Lord Felix Turns His Secrecy Into Swagger As He Breaks Onto Boston's Hip-Hop Scene

The musician who goes by Lord Felix. (Courtesy Andrew Cigna)
The musician who goes by Lord Felix. (Courtesy Andrew Cigna)

Lord Felix never appears as Lord Felix without hiding half of his face behind a mirrored visor, looking as if he’s just arrived from the future — except for right now. He’s taken it off when we meet up on the patio of a Newbury Street cafe early on a Saturday evening, but soon it becomes clear that his aura of mystery isn’t going anywhere. Five minutes into the interview, he sits there grinning while refusing to answer any of my basic background questions.

He won’t reveal his age — won’t narrow it down beyond somewhere in his 20s — or even his full name. There are clues online, including a photo in a happenstance street-style feature in New York Magazine last year where he’s listed as “Felix Van Buren,” though he swears that’s not his real name. “I like trolling a lot,” he says, laughing.

But while he keeps the finer details murky, when it comes to the music itself, he’s not messing around. Earlier this month, he dropped “Ultraviolet,” an EP that’s stacked with three back-to-back contenders for the local song of the summer, mixing slick hip-hop with everything from pop electronics to an infectious guitar groove. Back in February, he self-released his debut full-length, “In Bloom, Forever,” a mix of blast-with-the-windows-down braggadocio and post-heartbreak catharsis outlining what one song title aptly describes at “The Worst Summer Ever.” But while his music is dark at times, overall it’s not a downer: Lord Felix triumphs at channeling difficult moments into something danceable. And he’s already hinted at another release later this summer.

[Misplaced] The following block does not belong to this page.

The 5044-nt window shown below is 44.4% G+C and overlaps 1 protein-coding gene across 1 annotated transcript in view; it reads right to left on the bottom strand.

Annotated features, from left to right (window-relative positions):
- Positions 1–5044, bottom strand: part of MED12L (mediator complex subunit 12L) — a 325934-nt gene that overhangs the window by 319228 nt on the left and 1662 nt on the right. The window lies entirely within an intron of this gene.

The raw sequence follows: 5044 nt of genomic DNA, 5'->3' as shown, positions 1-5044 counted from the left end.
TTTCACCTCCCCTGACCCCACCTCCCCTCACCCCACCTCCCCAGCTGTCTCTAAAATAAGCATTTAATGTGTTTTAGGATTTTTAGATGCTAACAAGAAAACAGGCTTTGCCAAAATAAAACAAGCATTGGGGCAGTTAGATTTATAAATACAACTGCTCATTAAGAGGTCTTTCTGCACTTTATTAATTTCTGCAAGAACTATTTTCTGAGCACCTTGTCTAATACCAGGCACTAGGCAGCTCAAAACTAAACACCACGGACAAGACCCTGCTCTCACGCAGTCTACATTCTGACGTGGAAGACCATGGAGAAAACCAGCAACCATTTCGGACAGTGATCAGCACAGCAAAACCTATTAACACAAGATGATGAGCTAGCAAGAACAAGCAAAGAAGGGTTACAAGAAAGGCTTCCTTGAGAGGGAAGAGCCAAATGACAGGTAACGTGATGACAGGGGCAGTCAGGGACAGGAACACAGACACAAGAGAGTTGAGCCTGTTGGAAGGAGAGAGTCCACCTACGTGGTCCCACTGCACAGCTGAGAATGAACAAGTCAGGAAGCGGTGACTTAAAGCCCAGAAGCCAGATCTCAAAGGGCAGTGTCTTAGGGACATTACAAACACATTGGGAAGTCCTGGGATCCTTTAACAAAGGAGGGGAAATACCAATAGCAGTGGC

While music has been his main focus for the past three years, it also creates opportunities to show off his other creative interests. Before launching his project as Lord Felix, he spent several years studying graphic design in Boston (he points out a sign that he designed hanging down the block on Newbury) and developing a background in fashion; he used to work in luxury retail and designed for his own streetwear line, Amerikanah.

Though he’s since shifted his focus to music, he still works as a freelance designer, brings a professional edge to his own album art and promo materials, and keeps up with certain corners of the fashion world, which comes through in his videos and performances. He just wrapped up a music video shoot down the street and looks the part, showing up in a black denim jacket and half-unbuttoned vintage floral shirt, accented by a giant gold housefly pin. He explains that while he appreciates fashion for fashion’s sake, it also serves a bigger purpose. “I was always a quiet dude, and I kind of made shit either through my art or what I wore, so that’s how I express myself.”

Lord Felix. (Courtesy Andrew Cigna)
Lord Felix. (Courtesy Andrew Cigna)

A few years ago, that interest led him to find his now-signature mirrored visor at Opening Ceremony, a designer-brand hotspot. He admits that he thinks the look is “a good branding thing,” but it’s also functional.

“I’m a really private person, so I like to create that private space. I put so much into all the music, so I just wanted this [privacy], kind of like how Sia does it,” he says.